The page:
Opinion, Berkeley Blogs

I-Corps @ NIH – Pivoting the Curriculum

By Steve Blank

Weve pivoted ourLean LaunchPad/ I-Corps curriculum. Were changing the order in which we teach the business model canvas and customer development to better-fit therapeutics, diagnostics and medical devices.Udacity canvas and value prop

Over the last three years theLean LaunchPad classhas started to replace the last centurys how to write a business plan classes as the foundation for entrepreneurial education. The Lean LaunchPad class uses the three Lean Startup principles:

  • Alexander Osterwalder'sbusiness model canvas to frame hypotheses
  • Customer Development to test the hypotheses outside the building and

    Agile Engineering to have teams prototype, test, and iterate their idea while discovering if they have a profitable business model.

    Teams talk to 10-15 customers a week and make a minimum of 100 customer visits. The Lean LaunchPad is now being taught in over 100 universities. Three years ago the class wasadopted by the National Science Foundationand has become their standard for commercializing science. Today the National Institutes of Health announced theirI-Corps @ NIHprogram.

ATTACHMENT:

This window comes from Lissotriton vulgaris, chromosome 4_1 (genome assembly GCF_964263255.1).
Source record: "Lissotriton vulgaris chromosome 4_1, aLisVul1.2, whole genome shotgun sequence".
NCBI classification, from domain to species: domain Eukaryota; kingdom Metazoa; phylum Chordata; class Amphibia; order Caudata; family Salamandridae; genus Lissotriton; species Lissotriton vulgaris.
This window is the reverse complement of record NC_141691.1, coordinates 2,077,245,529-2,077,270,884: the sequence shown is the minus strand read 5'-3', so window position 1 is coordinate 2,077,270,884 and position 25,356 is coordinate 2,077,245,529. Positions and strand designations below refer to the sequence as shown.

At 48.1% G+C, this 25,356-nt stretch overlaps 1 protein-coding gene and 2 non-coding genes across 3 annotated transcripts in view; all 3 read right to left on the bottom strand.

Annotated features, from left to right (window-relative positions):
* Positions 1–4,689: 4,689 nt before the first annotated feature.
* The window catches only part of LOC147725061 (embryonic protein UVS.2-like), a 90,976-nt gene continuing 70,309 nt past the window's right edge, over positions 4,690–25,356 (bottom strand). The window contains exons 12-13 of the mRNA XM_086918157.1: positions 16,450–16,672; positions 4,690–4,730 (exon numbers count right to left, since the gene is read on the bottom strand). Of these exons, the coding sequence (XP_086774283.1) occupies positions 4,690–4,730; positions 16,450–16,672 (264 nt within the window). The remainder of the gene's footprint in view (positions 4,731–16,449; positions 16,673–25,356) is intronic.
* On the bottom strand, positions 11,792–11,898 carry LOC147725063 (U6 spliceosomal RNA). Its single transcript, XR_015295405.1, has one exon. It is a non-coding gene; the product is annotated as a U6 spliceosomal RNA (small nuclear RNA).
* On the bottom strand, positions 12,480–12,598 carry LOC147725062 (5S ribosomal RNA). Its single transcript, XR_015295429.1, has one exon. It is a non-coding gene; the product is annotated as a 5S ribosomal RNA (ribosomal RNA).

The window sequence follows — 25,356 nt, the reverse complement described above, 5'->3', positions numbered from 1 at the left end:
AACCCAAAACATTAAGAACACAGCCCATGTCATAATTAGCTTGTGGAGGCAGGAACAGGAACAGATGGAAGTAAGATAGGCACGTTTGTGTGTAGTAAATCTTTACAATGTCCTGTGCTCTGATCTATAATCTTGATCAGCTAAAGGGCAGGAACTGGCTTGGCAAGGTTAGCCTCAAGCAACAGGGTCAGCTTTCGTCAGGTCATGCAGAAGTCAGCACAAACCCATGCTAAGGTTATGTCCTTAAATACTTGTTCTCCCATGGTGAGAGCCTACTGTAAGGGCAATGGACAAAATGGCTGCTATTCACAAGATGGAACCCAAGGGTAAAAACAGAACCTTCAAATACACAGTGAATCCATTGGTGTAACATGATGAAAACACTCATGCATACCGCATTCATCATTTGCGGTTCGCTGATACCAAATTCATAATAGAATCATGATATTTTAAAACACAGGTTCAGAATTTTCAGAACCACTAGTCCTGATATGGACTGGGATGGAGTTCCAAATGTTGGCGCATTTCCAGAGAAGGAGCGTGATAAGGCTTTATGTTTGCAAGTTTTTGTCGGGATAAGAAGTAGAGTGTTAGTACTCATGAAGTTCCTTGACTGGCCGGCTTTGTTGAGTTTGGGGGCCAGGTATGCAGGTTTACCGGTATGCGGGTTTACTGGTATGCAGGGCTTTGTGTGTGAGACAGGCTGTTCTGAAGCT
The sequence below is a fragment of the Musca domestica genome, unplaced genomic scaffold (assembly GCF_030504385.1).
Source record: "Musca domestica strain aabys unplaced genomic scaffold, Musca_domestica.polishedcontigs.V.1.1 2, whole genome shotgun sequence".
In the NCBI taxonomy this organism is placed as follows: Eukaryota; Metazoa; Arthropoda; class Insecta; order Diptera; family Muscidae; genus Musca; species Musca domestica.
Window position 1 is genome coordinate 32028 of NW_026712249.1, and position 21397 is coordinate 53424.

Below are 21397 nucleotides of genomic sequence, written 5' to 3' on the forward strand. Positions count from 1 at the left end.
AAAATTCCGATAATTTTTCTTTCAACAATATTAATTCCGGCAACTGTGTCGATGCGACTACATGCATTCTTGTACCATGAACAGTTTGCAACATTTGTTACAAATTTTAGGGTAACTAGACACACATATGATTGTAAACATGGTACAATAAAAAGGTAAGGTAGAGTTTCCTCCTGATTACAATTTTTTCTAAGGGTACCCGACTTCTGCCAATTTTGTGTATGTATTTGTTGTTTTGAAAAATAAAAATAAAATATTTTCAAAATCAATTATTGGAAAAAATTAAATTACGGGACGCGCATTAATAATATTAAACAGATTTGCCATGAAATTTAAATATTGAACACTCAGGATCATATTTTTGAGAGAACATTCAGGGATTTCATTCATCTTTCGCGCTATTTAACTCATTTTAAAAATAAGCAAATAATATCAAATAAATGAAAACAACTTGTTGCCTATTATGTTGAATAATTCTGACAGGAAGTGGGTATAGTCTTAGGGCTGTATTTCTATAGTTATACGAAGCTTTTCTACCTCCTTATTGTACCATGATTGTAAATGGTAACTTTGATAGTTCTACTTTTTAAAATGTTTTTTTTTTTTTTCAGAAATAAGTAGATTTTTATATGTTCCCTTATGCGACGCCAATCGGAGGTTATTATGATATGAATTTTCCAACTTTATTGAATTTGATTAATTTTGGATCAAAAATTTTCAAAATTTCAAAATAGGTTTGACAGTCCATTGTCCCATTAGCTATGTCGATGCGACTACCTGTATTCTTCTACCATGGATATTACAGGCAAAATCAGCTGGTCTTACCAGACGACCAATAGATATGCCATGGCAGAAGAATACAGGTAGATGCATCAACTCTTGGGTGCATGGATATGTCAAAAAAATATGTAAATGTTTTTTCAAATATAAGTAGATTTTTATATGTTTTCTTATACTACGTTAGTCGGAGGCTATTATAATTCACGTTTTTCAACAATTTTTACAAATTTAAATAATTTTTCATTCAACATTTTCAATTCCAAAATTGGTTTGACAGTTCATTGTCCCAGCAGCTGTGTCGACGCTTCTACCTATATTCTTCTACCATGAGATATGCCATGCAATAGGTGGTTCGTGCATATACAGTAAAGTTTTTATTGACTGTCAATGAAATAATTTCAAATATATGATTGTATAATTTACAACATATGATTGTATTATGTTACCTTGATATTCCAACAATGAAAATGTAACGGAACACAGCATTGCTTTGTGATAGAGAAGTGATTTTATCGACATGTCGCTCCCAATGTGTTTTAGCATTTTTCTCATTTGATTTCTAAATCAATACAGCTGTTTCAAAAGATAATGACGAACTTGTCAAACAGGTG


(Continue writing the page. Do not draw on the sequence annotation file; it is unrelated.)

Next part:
The one constant in all versions of the Lean LaunchPad /I-Corpsclass has beenthe order in which we teachthe business model canvas.

    Value Propositions and Customer Segments are covered in weeks 1 and 2, emphasizing the search for problem/solution and then product/market fit. Next we teach Distribution Channels (how are you going to sell the product) and Customer Relationships (how do you Get/Keep/Grow customers) and Revenue Streams (whats the Revenue Model strategy and pricing tactics.) Finally we move to the left side of the canvas to teach the supporting elements of Resources, Partners, Activities and Costs.

    current teaching order

    Teaching the class lectures in this order worked great, it helped the teams understand that the right-side of the canvas was where the action was. The left- hand side had the supporting elements of the business that you needed to test and validate, but only after you made sure the hypotheses on the right were correct.

    This lecture order was embedded in theUdacity Lectures, thesyllabiandeducators guideI open-sourced. Hundreds of teams in the NSF, and my Stanford, Berkeley, Columbia, and UCSF classes learned to search for a repeatable and scalable business model in this way.

    Its consistency was the reason that the NSF was able to scale the I-Corps from 15 to 30 University sites.

    So why change something that worked so well?


    Last fallat UCSF we taught 125 researchers and cliniciansin therapeutics, diagnostics, medical devices and digital health in a Lean LaunchPad for Life Sciences class. While the teaching team made heroic efforts to adapt their lectures to our standard canvas teaching order, it was clear that for therapeutics, diagnostics and medical devices the order was wrong. Hypotheses about Intellectual Property, Reimbursement, Regulation and Clinical Trials found on the left side of canvas are as, or more important than those on the right side of the canvas.